Temple University

Top Watermark

Physical Therapy News

Public Health in Focus: Taylor Matsinger, Army physical therapist

Each week in 2019, we're highlighting someone in the College of Public Health—students, alumni, researchers and beyond—for a feature we're calling Public Health in Focus. Click the photo for a portrait of Taylor Matsinger, a DPT alumna on a path to serve as a physical therapist in the U.S. Army, or read on for the full interview.

Posted:  June 21, 2019

Public Health in Focus: Shivayogi Hiremath, assistant professor of physical therapy

Each week in 2019, we're highlighting someone in the College of Public Health—students, alumni, researchers and beyond—for a feature we're calling Public Health in Focus. Click the photo for a portrait of Shivayogi Hiremath, assistant professor of physical therapy, or read on for the full interview.

 

Posted:  April 4, 2019

On the News: Physical Therapy takes on Super Bowl LIII

The Super Bowl is a once-a-year event that provides endless material for commentators and fans to dissect. As Super Bowl LIII stretched into its final quarter on Sunday, it seemed to have been unanimously declared “the most boring Super Bowl ever,” with a final score of 13-3 making it the lowest-scoring championship match in professional football history.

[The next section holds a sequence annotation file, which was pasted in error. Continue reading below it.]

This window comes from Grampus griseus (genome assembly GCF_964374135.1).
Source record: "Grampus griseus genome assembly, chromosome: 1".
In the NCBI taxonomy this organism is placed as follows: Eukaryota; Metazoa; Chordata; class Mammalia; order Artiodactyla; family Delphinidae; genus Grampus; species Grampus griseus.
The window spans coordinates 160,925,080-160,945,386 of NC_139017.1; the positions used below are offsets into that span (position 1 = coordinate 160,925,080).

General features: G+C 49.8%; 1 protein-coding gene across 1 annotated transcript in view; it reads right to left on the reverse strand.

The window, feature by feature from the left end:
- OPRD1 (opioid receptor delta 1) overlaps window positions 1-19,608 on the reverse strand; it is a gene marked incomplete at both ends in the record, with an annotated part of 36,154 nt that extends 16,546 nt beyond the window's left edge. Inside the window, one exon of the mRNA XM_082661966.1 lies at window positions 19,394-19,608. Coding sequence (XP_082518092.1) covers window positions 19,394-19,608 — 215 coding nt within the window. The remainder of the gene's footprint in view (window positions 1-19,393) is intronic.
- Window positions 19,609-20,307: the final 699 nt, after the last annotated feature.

Posted:  February 7, 2019

2018: Our Year in Review

Over the past year, Temple’s College of Public Health has continued to redefine the boundaries of public health education, research and practice. Our faculty stand at the forefront of a shifting health landscape, making innovative connections across disciplines and reimagining clinical education.

Our digital Year In Review magazine includes top stories from across the Temple University College of Public Health in 2018:

Posted:  October 18, 2018

Video: Adapting fitness technology to help wheelchair users stay active

Shivayogi Hiremath, assistant professor in the Department of Physical Therapy, has been working with a team of students and post-doctoral fellows on developing a device that helps wheelchair users stay informed about their daily physical activity. Hiremath and the team are currently conducting a pilot study with 20 participants who are wearing the Fitbit-like devices with hopes of expanding the research in the future.

Posted:  June 20, 2018

Pages